Charismatic Leadership

At the heart of Fascism was the cult of the strong, charismatic leader, whose unique qualities made him supremely fitted to govern. They alone possessed the ability to govern according to the popular will, even if the people themselves didn’t know it was. Furthermore, as men of exceptional ability operating in times of crisis, they were not bound by the judicial constraints placed on others. Carl Schmidt, a jurist, who worked briefly for the Nazis before falling out with them, established this principle in his piece, ‘The Fuehrer Protects Justice’, defending Hitler’s action in the mass killing of the SA by the SS in the Night of the Long Knives. Trump has not gone so far as to advocate the mass killing of his political opponents. But he has made it very clear that his supporters will use force if his claim to power is denied, and that he will revise the laws to permit torture. And at the core of his appeal is his claim to be able to provide America with strong leadership. And that’s always been synonymous with authoritarian rule.

Conclusion: Trump’s Political Inheritance of American Fascism

From this it’s clear that Trump is not an isolated phenomenon. He’s the culmination of a growing sense of threat and militaristic political movements that have been growing since the 1980s. Many of these qualities – the xenophobia, anti-Feminism and hatred of organised labour is actually fairly commonplace and characteristic of right-wing politics in America. But with Trump they’ve became particularly extreme. Some of this is a reaction to Barack Obama’s presidency. The presence of a Black man in the White House, whose background is Islamic though he himself isn’t, has created a profound alienation amongst the more hysterical elements in the Republican party. He’s been denounced as a secret Muslim, Nazi and Communist. In the case of the latter, it’s because of Obamacare, which was in origin a Republican idea. But it’s held to be too close to socialised medicine, and thus to Nazism and Communism. Because both are varieties of Socialism. Or at least, they are to right-wing pundits like Jonah Goldberg.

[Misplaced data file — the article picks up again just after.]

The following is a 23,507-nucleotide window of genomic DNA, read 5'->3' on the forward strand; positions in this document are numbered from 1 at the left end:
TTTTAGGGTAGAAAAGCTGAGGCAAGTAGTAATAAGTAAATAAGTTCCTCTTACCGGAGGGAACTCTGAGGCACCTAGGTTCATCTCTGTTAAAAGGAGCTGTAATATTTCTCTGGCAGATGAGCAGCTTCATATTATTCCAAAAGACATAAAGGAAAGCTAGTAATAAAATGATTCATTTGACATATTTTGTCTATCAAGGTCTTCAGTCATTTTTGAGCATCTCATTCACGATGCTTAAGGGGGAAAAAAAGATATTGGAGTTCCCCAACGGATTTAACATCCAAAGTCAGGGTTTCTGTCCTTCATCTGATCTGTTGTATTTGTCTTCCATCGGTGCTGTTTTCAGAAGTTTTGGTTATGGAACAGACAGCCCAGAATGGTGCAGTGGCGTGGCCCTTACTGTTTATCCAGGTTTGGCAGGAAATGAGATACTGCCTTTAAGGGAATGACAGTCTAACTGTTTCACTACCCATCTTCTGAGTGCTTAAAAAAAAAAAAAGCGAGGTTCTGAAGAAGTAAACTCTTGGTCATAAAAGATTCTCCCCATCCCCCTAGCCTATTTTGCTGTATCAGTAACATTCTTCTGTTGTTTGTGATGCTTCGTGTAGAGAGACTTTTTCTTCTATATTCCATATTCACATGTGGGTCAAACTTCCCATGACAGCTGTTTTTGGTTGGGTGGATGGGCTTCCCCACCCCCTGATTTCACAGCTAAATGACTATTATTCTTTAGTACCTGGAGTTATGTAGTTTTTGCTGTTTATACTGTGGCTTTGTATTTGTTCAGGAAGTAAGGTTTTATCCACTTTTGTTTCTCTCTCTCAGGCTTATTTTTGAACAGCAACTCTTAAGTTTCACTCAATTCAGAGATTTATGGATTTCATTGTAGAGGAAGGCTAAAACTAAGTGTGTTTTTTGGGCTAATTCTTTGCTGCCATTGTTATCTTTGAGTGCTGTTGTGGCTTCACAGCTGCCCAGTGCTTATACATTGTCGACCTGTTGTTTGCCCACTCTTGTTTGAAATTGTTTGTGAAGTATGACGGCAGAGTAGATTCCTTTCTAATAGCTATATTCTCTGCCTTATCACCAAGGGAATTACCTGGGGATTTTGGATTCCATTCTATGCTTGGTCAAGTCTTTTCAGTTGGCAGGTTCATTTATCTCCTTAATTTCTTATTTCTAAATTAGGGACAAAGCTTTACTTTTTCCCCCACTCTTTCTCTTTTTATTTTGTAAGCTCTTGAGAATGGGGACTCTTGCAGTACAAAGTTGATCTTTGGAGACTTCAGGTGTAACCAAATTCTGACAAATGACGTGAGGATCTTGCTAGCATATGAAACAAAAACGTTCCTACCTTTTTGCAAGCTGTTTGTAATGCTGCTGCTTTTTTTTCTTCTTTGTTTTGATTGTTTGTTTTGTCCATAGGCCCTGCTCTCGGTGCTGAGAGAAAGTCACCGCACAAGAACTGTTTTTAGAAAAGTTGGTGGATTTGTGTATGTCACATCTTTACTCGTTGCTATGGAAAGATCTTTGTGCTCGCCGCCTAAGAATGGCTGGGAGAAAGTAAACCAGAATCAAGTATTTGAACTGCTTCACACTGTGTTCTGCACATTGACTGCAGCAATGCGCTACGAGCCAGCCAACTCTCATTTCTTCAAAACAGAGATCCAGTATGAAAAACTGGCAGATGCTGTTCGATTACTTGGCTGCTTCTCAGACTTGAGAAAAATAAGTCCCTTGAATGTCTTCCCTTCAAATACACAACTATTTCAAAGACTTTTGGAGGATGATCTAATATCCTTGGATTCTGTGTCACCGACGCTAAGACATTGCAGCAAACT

And the result has been the rise of Donald Trump.

Now I don’t think that once in power, Trump will overthrow democracy, force all Americans into uniform and start opening extermination camps. I do think, however, that American will become a much more intolerant place, and that Muslims and illegal immigrants will stand a far greater chance of losing any kind of political rights. And I can certainly see him interning Muslims, or at least some of them, like the Japanese, Germans and Italians were also interned as enemy aliens in the Second World War.

But his presidency will be a nightmare, and it will weaken democracy and genuinely liberal institutions in the Land of the Free. And that will be a disaster in a world where the forces of Right authoritarianism is growing.

Hannan: BNP Is Left-Wing because It Doesn’t Support the Monarchy

April 5, 2014

Daniel Hannan

Daniel Hannan, Tory MEP who thinks BNP Must be ‘Left-Wing’ as Don’t Support the Monarchy. Wrong on Both Counts.